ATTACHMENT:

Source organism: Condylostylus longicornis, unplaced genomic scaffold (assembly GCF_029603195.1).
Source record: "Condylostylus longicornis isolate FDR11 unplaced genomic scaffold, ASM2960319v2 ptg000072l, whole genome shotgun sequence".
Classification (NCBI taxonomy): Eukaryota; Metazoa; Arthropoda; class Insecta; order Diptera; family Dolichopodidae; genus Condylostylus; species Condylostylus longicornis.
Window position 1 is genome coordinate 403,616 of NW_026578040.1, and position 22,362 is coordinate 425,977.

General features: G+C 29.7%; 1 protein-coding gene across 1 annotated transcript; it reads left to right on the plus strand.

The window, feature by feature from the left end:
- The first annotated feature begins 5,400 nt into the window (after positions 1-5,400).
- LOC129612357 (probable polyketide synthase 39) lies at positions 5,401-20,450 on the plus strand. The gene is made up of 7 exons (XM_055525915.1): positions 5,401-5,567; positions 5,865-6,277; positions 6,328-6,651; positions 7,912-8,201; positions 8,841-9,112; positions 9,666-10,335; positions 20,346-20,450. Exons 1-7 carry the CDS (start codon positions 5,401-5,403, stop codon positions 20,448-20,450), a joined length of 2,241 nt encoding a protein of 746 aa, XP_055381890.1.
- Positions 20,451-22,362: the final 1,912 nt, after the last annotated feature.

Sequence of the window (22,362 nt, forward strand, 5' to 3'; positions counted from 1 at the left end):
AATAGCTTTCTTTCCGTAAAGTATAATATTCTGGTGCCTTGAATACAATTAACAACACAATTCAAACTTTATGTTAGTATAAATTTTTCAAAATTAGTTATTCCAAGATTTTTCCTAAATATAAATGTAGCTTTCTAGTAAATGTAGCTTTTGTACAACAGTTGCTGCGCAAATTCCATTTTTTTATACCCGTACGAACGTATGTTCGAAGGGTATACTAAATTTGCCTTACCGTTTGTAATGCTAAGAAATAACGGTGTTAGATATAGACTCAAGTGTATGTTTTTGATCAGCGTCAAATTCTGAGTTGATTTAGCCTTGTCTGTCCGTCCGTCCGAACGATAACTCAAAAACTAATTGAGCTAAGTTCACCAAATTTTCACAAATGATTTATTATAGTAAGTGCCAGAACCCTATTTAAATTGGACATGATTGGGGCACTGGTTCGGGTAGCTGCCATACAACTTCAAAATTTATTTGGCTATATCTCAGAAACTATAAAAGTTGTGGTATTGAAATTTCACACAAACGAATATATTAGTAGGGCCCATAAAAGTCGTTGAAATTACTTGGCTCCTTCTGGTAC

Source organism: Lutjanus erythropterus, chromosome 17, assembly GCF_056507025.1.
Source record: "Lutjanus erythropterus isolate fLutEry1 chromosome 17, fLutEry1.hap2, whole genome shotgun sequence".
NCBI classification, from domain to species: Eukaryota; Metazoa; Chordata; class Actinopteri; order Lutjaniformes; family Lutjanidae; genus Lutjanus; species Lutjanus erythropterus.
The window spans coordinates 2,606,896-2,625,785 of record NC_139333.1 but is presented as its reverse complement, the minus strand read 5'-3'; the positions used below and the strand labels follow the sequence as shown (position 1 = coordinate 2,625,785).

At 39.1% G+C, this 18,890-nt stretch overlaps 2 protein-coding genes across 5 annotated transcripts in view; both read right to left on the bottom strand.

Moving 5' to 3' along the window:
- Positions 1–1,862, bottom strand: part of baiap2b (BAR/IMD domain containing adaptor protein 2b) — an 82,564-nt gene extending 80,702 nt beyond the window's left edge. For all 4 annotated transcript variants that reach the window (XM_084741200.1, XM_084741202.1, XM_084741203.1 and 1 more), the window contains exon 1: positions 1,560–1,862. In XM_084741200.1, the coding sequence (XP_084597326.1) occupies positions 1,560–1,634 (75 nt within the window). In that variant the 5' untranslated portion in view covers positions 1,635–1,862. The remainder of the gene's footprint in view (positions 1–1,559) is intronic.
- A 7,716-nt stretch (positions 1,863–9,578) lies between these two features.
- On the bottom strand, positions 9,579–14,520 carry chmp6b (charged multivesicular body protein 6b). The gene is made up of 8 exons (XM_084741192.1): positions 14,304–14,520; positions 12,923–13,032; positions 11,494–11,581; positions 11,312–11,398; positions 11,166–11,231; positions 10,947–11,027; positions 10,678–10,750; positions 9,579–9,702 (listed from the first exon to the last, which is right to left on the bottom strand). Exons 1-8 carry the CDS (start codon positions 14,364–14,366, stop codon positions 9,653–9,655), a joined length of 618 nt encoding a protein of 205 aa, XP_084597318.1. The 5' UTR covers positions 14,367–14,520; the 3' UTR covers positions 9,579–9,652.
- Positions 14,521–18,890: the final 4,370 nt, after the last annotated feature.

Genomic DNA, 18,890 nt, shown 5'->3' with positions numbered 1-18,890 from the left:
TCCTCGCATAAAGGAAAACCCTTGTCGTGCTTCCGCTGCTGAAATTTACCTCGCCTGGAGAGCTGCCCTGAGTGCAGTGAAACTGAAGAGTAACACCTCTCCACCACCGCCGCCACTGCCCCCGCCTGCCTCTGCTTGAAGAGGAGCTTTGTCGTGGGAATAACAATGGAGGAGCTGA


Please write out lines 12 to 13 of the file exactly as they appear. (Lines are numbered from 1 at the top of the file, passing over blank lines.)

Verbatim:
Source organism: Lutjanus erythropterus, chromosome 17, assembly GCF_056507025.1.
Source record: "Lutjanus erythropterus isolate fLutEry1 chromosome 17, fLutEry1.hap2, whole genome shotgun sequence".